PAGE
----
Berowra Valley gets national park nod
THE northern Sydney home of the largest owl species in the country is about to become home to something much larger.
The state government has introduced legislation to elevate more than 3800 hectares of the Berowra Valley to national park status. And it is not only the powerful boobook owl that is hooting with delight.
Environmentalists have been campaigning for the Berowra Valley Regional Park in the Hornsby shire to receive national park recognition for nearly six decades.
Bob Salt, the Friends of Berowra Valley Regional Park chairman, said the society would not rest until the legislation had passed through Parliament.
''We've been writing to local members, we've made approaches to conservation councils, we've held exhibitions and we've created a guidebook,'' Mr Salt said. ''We are very pleased about this attempt to give it national park status.''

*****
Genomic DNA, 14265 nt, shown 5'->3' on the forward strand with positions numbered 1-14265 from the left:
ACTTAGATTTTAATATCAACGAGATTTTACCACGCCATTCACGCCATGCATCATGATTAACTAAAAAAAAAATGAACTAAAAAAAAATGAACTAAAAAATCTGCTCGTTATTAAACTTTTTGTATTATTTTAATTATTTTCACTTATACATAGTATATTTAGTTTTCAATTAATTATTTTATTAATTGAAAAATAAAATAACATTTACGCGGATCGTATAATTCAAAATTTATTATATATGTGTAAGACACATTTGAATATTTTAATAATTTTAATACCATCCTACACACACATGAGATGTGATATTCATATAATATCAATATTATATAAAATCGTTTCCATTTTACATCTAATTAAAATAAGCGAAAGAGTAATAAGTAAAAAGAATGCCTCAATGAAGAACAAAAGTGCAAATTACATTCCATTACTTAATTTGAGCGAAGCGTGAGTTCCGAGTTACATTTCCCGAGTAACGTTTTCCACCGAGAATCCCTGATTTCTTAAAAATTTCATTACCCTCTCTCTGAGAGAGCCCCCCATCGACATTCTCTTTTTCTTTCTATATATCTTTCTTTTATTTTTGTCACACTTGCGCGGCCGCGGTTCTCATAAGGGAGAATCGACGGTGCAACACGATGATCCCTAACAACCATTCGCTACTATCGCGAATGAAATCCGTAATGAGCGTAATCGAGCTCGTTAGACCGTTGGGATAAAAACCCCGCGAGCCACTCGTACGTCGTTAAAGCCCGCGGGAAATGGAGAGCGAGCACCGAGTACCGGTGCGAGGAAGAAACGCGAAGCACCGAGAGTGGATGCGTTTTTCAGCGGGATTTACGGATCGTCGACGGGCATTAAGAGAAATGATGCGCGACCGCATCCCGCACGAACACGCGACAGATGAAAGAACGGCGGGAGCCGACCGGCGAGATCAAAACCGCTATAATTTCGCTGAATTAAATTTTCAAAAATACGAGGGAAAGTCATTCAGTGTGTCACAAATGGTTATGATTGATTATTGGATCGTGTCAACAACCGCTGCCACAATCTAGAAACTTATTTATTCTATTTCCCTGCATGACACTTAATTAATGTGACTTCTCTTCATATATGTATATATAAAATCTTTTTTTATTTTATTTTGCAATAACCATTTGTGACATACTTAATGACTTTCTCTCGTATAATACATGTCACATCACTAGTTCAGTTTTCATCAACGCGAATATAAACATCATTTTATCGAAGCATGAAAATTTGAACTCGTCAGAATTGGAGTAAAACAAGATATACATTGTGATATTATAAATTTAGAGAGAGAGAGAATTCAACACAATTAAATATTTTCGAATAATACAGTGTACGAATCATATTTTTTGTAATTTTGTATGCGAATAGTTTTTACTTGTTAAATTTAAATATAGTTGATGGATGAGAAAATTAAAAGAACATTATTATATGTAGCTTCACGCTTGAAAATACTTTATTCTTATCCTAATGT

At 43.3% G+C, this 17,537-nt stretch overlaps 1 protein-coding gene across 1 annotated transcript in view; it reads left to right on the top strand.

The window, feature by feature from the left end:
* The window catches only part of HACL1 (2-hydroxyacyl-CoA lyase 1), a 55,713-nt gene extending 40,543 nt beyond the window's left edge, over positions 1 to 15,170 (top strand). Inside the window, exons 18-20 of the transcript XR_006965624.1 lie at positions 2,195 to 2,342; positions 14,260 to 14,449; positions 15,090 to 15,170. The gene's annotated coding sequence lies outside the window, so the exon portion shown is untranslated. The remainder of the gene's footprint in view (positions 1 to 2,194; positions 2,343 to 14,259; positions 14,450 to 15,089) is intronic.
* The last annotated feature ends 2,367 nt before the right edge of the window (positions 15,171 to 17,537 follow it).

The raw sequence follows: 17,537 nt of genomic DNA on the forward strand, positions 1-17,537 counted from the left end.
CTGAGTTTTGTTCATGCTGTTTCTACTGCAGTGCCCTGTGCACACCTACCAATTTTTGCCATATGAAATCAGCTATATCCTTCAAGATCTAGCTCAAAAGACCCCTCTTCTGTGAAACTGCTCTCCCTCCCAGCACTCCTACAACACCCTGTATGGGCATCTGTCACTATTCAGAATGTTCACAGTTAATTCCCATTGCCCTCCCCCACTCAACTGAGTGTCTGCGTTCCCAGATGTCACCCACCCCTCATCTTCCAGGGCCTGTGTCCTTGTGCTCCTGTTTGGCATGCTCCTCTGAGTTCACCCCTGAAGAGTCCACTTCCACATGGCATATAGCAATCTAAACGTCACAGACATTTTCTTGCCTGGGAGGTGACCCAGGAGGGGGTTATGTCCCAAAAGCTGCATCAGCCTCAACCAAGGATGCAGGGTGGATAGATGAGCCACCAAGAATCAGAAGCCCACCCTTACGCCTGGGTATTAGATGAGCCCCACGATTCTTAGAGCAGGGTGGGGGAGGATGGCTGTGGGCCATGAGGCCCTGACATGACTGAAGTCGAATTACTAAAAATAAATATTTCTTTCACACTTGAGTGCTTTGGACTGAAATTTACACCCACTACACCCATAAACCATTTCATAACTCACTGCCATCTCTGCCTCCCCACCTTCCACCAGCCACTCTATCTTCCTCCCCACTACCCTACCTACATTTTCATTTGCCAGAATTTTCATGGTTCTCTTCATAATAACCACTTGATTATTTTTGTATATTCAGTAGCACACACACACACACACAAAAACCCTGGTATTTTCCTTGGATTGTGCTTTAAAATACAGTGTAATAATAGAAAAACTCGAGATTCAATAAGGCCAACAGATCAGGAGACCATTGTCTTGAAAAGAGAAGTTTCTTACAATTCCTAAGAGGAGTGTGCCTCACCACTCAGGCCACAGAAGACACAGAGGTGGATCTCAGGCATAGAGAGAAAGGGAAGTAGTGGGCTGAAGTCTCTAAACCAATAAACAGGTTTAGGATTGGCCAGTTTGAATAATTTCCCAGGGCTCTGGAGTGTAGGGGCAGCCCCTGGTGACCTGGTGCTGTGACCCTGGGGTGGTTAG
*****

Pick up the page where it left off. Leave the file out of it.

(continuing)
He said the move would make nature conservation, rather than recreational activities, the focus of the park's management.
But the Environment Minister, Robyn Parker, said public use of the valley would not be compromised, with well-used dog-walking tracks excluded from the legislation and the possible introduction of mountain-bike tracks.
The Hornsby Shire Historical Society museum co-ordinator, Elizabeth Roberts, said the valley provided a link to Australia's colonial and indigenous past.
The park has dozens of historically significant areas, including Aboriginal artwork and campfire sites. It also has the Thornleigh Zig Zag Railway, built in the late 19th century and the last of its kind in the state.